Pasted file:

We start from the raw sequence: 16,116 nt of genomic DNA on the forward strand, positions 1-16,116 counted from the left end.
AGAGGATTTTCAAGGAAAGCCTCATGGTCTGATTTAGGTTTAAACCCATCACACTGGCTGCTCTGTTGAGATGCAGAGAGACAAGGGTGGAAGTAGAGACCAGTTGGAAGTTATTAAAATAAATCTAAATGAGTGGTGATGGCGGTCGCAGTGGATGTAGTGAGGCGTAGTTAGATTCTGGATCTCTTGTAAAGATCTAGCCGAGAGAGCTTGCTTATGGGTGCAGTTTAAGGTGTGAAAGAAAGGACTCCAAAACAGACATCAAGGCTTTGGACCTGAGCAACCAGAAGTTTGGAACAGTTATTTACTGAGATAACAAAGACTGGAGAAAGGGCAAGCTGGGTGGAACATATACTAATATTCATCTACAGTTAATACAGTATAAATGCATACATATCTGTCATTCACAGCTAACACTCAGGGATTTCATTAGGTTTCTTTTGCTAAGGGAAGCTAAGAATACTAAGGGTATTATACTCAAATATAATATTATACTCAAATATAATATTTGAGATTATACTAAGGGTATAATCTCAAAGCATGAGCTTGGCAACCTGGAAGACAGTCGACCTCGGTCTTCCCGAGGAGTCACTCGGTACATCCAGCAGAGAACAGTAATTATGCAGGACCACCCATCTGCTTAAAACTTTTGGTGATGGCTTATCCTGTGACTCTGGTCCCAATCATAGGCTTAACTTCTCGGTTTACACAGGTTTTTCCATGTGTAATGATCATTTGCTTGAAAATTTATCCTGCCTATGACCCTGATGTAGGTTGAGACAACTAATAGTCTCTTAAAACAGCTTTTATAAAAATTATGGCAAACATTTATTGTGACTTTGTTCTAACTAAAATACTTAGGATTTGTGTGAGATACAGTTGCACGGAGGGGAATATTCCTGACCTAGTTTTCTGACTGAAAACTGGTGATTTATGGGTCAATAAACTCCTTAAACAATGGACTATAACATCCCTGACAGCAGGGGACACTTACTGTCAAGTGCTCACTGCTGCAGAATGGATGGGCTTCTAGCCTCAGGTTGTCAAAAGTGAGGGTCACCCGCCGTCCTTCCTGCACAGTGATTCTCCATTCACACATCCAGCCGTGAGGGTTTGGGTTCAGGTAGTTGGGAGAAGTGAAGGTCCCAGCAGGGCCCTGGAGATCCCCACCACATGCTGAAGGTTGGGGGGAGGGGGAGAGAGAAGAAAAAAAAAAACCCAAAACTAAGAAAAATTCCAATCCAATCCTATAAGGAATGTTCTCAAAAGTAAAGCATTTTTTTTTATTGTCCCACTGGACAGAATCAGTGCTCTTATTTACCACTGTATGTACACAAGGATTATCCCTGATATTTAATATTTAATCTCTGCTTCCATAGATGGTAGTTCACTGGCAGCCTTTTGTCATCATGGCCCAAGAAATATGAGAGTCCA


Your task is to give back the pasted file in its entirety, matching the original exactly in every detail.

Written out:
We start from the raw sequence: 16,116 nt of genomic DNA on the forward strand, positions 1-16,116 counted from the left end.
AGAGGATTTTCAAGGAAAGCCTCATGGTCTGATTTAGGTTTAAACCCATCACACTGGCTGCTCTGTTGAGATGCAGAGAGACAAGGGTGGAAGTAGAGACCAGTTGGAAGTTATTAAAATAAATCTAAATGAGTGGTGATGGCGGTCGCAGTGGATGTAGTGAGGCGTAGTTAGATTCTGGATCTCTTGTAAAGATCTAGCCGAGAGAGCTTGCTTATGGGTGCAGTTTAAGGTGTGAAAGAAAGGACTCCAAAACAGACATCAAGGCTTTGGACCTGAGCAACCAGAAGTTTGGAACAGTTATTTACTGAGATAACAAAGACTGGAGAAAGGGCAAGCTGGGTGGAACATATACTAATATTCATCTACAGTTAATACAGTATAAATGCATACATATCTGTCATTCACAGCTAACACTCAGGGATTTCATTAGGTTTCTTTTGCTAAGGGAAGCTAAGAATACTAAGGGTATTATACTCAAATATAATATTATACTCAAATATAATATTTGAGATTATACTAAGGGTATAATCTCAAAGCATGAGCTTGGCAACCTGGAAGACAGTCGACCTCGGTCTTCCCGAGGAGTCACTCGGTACATCCAGCAGAGAACAGTAATTATGCAGGACCACCCATCTGCTTAAAACTTTTGGTGATGGCTTATCCTGTGACTCTGGTCCCAATCATAGGCTTAACTTCTCGGTTTACACAGGTTTTTCCATGTGTAATGATCATTTGCTTGAAAATTTATCCTGCCTATGACCCTGATGTAGGTTGAGACAACTAATAGTCTCTTAAAACAGCTTTTATAAAAATTATGGCAAACATTTATTGTGACTTTGTTCTAACTAAAATACTTAGGATTTGTGTGAGATACAGTTGCACGGAGGGGAATATTCCTGACCTAGTTTTCTGACTGAAAACTGGTGATTTATGGGTCAATAAACTCCTTAAACAATGGACTATAACATCCCTGACAGCAGGGGACACTTACTGTCAAGTGCTCACTGCTGCAGAATGGATGGGCTTCTAGCCTCAGGTTGTCAAAAGTGAGGGTCACCCGCCGTCCTTCCTGCACAGTGATTCTCCATTCACACATCCAGCCGTGAGGGTTTGGGTTCAGGTAGTTGGGAGAAGTGAAGGTCCCAGCAGGGCCCTGGAGATCCCCACCACATGCTGAAGGTTGGGGGGAGGGGGAGAGAGAAGAAAAAAAAAAACCCAAAACTAAGAAAAATTCCAATCCAATCCTATAAGGAATGTTCTCAAAAGTAAAGCATTTTTTTTTATTGTCCCACTGGACAGAATCAGTGCTCTTATTTACCACTGTATGTACACAAGGATTATCCCTGATATTTAATATTTAATCTCTGCTTCCATAGATGGTAGTTCACTGGCAGCCTTTTGTCATCATGGCCCAAGAAATATGAGAGTCCA